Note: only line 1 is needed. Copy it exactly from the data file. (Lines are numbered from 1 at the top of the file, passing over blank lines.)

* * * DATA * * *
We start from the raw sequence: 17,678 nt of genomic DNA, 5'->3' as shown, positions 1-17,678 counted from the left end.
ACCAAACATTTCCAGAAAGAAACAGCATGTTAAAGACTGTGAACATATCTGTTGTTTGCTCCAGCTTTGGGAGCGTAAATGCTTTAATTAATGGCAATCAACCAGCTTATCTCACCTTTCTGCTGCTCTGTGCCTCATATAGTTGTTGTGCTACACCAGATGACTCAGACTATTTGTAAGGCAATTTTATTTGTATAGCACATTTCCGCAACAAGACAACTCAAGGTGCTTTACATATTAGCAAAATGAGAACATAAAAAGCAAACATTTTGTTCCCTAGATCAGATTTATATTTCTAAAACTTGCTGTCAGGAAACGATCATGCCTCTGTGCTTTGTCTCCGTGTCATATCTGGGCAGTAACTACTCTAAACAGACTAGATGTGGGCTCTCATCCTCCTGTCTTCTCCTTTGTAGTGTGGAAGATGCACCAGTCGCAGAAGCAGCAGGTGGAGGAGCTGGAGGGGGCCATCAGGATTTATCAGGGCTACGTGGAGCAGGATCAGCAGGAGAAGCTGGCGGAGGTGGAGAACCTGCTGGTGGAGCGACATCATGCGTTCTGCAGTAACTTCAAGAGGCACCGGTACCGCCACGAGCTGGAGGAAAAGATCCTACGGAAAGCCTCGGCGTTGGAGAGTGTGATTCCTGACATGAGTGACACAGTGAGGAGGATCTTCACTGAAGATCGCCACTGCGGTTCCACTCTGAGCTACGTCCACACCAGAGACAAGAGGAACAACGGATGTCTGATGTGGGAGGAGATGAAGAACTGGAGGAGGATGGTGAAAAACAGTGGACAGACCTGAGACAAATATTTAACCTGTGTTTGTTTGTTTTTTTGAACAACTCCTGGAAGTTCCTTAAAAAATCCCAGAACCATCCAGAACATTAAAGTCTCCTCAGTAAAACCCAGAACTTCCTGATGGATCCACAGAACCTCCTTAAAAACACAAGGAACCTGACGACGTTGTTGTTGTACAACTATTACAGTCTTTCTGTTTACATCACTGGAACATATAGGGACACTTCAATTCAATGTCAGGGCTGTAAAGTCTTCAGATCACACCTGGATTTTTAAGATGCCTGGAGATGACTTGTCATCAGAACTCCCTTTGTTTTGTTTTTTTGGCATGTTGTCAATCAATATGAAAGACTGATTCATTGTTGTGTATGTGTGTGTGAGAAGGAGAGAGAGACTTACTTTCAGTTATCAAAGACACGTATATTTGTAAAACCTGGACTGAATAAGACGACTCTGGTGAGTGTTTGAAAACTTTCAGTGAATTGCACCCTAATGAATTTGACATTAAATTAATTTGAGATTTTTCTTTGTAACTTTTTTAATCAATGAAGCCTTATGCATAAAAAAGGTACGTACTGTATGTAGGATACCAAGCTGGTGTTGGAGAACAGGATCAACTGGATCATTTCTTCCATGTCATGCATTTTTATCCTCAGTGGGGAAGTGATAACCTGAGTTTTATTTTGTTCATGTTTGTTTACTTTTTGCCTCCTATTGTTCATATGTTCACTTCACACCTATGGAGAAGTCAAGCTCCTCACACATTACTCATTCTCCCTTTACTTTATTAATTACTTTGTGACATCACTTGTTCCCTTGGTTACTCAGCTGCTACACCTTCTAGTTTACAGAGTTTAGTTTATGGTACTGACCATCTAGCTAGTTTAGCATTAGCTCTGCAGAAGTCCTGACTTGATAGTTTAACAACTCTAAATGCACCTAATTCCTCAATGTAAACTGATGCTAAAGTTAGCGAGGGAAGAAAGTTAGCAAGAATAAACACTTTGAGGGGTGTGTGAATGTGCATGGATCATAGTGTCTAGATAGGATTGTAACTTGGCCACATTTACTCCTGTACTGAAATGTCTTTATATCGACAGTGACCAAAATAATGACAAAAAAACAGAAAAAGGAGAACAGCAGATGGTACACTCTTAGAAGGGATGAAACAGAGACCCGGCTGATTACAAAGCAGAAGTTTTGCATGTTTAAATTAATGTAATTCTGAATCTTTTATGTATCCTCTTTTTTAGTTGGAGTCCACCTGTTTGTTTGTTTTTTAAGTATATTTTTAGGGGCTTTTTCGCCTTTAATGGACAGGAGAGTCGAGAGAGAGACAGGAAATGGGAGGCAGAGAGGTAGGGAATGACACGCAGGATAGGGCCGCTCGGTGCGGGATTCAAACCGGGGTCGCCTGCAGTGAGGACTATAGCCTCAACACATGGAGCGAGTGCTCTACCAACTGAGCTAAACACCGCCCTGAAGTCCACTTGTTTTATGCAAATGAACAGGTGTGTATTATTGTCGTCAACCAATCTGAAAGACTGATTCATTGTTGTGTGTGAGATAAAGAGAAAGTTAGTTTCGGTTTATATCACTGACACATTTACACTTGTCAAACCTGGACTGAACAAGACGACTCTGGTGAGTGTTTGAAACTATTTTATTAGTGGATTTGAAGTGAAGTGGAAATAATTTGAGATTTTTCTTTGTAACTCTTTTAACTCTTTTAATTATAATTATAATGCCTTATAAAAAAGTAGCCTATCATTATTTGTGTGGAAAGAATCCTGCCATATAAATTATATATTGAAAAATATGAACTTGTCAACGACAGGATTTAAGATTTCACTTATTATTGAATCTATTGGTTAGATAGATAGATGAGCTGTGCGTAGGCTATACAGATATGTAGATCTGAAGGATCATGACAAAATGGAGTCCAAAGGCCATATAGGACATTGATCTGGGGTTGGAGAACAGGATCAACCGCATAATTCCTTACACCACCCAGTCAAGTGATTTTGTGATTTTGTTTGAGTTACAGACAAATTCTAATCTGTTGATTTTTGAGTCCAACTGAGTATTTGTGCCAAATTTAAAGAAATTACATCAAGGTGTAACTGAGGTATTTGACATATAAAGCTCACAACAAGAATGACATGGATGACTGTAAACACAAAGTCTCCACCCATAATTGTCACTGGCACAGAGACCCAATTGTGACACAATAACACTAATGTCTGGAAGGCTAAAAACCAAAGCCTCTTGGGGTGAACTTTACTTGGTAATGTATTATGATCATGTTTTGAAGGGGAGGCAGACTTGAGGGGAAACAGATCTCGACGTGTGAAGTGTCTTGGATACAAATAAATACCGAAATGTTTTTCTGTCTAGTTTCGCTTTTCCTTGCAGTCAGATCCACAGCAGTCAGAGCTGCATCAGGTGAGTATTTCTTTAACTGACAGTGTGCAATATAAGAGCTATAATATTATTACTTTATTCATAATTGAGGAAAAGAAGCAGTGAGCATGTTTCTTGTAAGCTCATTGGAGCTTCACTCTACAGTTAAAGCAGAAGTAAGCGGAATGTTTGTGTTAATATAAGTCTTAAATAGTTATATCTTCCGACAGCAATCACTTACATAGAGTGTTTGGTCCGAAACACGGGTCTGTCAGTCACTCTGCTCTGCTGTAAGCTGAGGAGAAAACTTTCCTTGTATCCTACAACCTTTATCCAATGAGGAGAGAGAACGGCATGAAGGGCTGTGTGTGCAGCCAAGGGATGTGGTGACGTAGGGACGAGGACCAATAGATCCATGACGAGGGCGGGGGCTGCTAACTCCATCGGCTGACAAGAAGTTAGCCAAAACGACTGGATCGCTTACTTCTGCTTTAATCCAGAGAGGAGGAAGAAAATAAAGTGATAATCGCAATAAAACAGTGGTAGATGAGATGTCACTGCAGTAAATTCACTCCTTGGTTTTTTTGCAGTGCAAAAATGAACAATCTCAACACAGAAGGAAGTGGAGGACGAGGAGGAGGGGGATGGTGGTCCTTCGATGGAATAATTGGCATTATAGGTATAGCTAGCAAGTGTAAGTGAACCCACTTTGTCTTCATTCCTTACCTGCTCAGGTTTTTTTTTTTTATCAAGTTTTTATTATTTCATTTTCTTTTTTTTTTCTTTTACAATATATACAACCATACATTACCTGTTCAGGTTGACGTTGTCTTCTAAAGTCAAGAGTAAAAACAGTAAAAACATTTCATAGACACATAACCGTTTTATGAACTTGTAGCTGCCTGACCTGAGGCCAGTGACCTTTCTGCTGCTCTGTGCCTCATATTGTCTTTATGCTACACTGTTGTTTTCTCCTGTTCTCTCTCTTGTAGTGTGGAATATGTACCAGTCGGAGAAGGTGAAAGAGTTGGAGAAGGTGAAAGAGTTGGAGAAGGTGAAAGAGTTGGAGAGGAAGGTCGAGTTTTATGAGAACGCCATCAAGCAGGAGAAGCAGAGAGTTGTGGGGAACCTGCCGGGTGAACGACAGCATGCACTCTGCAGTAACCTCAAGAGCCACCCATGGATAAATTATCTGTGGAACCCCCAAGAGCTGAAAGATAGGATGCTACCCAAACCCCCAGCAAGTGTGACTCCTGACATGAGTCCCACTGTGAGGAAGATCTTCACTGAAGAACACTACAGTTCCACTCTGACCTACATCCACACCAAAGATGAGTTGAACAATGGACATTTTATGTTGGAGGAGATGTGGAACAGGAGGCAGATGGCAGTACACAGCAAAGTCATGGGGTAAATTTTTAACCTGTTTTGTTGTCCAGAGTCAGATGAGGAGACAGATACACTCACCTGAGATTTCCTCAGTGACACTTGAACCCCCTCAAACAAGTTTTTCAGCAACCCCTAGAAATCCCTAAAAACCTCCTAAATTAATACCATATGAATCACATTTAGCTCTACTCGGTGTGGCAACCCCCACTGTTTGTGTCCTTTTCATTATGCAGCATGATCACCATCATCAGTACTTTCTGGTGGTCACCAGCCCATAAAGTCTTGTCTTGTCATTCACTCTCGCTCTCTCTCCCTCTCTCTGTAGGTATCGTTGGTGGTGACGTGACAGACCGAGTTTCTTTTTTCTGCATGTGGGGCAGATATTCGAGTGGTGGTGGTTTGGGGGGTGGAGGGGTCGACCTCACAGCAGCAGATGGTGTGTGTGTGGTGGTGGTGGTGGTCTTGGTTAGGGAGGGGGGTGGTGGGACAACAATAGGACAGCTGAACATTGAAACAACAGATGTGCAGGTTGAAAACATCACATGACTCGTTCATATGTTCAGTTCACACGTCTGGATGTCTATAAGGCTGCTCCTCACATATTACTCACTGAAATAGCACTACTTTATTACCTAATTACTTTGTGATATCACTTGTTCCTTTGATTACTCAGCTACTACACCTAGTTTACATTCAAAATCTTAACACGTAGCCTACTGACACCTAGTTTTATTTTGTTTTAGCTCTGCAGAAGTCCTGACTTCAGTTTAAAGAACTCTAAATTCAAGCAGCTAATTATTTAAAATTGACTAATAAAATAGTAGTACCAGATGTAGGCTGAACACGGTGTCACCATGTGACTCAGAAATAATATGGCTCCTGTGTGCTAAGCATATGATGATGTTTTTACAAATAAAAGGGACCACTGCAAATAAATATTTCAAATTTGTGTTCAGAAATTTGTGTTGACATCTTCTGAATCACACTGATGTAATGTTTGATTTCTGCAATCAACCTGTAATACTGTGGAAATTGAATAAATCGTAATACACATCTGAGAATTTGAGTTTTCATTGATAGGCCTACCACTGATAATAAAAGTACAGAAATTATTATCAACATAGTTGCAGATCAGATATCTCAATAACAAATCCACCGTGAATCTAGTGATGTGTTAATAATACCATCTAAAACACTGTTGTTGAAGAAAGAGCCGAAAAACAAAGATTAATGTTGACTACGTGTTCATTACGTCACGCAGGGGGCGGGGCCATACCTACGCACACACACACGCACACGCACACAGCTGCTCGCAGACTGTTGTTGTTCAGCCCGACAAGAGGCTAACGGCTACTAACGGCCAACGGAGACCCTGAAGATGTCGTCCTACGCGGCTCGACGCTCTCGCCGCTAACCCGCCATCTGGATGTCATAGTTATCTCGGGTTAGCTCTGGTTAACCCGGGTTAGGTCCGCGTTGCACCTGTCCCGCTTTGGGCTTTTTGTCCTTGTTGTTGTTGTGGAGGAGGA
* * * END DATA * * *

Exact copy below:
We start from the raw sequence: 17,678 nt of genomic DNA, 5'->3' as shown, positions 1-17,678 counted from the left end.